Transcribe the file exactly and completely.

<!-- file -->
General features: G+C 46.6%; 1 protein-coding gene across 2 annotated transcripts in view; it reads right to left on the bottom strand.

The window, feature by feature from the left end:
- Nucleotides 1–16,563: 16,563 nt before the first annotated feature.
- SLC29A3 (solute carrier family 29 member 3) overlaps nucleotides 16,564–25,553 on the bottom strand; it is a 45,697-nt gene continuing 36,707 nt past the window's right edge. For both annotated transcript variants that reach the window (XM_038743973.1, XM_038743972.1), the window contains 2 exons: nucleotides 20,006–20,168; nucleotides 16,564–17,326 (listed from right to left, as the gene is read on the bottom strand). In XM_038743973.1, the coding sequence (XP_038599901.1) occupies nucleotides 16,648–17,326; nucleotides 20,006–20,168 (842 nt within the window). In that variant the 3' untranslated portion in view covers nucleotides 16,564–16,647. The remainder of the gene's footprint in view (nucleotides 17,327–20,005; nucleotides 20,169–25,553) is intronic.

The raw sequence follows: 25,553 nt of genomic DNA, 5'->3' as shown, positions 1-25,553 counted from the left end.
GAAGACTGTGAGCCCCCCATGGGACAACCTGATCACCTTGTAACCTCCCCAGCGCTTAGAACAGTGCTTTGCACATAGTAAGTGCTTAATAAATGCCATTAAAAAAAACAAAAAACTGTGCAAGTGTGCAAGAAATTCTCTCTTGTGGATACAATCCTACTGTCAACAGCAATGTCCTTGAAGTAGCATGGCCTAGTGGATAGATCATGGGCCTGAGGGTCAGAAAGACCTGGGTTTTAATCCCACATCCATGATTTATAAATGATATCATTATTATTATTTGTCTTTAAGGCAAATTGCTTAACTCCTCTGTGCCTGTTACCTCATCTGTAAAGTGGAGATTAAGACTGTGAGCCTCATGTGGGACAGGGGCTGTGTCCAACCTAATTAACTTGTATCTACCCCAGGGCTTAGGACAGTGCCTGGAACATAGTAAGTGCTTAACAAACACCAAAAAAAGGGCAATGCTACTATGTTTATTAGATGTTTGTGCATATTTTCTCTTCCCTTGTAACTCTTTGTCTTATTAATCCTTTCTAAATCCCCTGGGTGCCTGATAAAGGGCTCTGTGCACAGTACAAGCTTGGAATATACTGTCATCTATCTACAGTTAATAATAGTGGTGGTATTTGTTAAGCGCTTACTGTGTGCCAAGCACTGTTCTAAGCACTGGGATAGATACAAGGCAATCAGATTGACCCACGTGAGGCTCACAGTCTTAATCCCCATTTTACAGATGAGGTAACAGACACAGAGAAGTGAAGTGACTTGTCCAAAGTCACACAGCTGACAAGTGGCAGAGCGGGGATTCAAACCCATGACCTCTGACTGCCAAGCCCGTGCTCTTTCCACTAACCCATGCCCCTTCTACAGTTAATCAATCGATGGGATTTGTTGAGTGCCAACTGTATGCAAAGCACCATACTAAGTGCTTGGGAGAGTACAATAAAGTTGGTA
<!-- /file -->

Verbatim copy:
General features: G+C 46.6%; 1 protein-coding gene across 2 annotated transcripts in view; it reads right to left on the bottom strand.

The window, feature by feature from the left end:
- Nucleotides 1–16,563: 16,563 nt before the first annotated feature.
- SLC29A3 (solute carrier family 29 member 3) overlaps nucleotides 16,564–25,553 on the bottom strand; it is a 45,697-nt gene continuing 36,707 nt past the window's right edge. For both annotated transcript variants that reach the window (XM_038743973.1, XM_038743972.1), the window contains 2 exons: nucleotides 20,006–20,168; nucleotides 16,564–17,326 (listed from right to left, as the gene is read on the bottom strand). In XM_038743973.1, the coding sequence (XP_038599901.1) occupies nucleotides 16,648–17,326; nucleotides 20,006–20,168 (842 nt within the window). In that variant the 3' untranslated portion in view covers nucleotides 16,564–16,647. The remainder of the gene's footprint in view (nucleotides 17,327–20,005; nucleotides 20,169–25,553) is intronic.

The raw sequence follows: 25,553 nt of genomic DNA, 5'->3' as shown, positions 1-25,553 counted from the left end.
GAAGACTGTGAGCCCCCCATGGGACAACCTGATCACCTTGTAACCTCCCCAGCGCTTAGAACAGTGCTTTGCACATAGTAAGTGCTTAATAAATGCCATTAAAAAAAACAAAAAACTGTGCAAGTGTGCAAGAAATTCTCTCTTGTGGATACAATCCTACTGTCAACAGCAATGTCCTTGAAGTAGCATGGCCTAGTGGATAGATCATGGGCCTGAGGGTCAGAAAGACCTGGGTTTTAATCCCACATCCATGATTTATAAATGATATCATTATTATTATTTGTCTTTAAGGCAAATTGCTTAACTCCTCTGTGCCTGTTACCTCATCTGTAAAGTGGAGATTAAGACTGTGAGCCTCATGTGGGACAGGGGCTGTGTCCAACCTAATTAACTTGTATCTACCCCAGGGCTTAGGACAGTGCCTGGAACATAGTAAGTGCTTAACAAACACCAAAAAAAGGGCAATGCTACTATGTTTATTAGATGTTTGTGCATATTTTCTCTTCCCTTGTAACTCTTTGTCTTATTAATCCTTTCTAAATCCCCTGGGTGCCTGATAAAGGGCTCTGTGCACAGTACAAGCTTGGAATATACTGTCATCTATCTACAGTTAATAATAGTGGTGGTATTTGTTAAGCGCTTACTGTGTGCCAAGCACTGTTCTAAGCACTGGGATAGATACAAGGCAATCAGATTGACCCACGTGAGGCTCACAGTCTTAATCCCCATTTTACAGATGAGGTAACAGACACAGAGAAGTGAAGTGACTTGTCCAAAGTCACACAGCTGACAAGTGGCAGAGCGGGGATTCAAACCCATGACCTCTGACTGCCAAGCCCGTGCTCTTTCCACTAACCCATGCCCCTTCTACAGTTAATCAATCGATGGGATTTGTTGAGTGCCAACTGTATGCAAAGCACCATACTAAGTGCTTGGGAGAGTACAATAAAGTTGGTA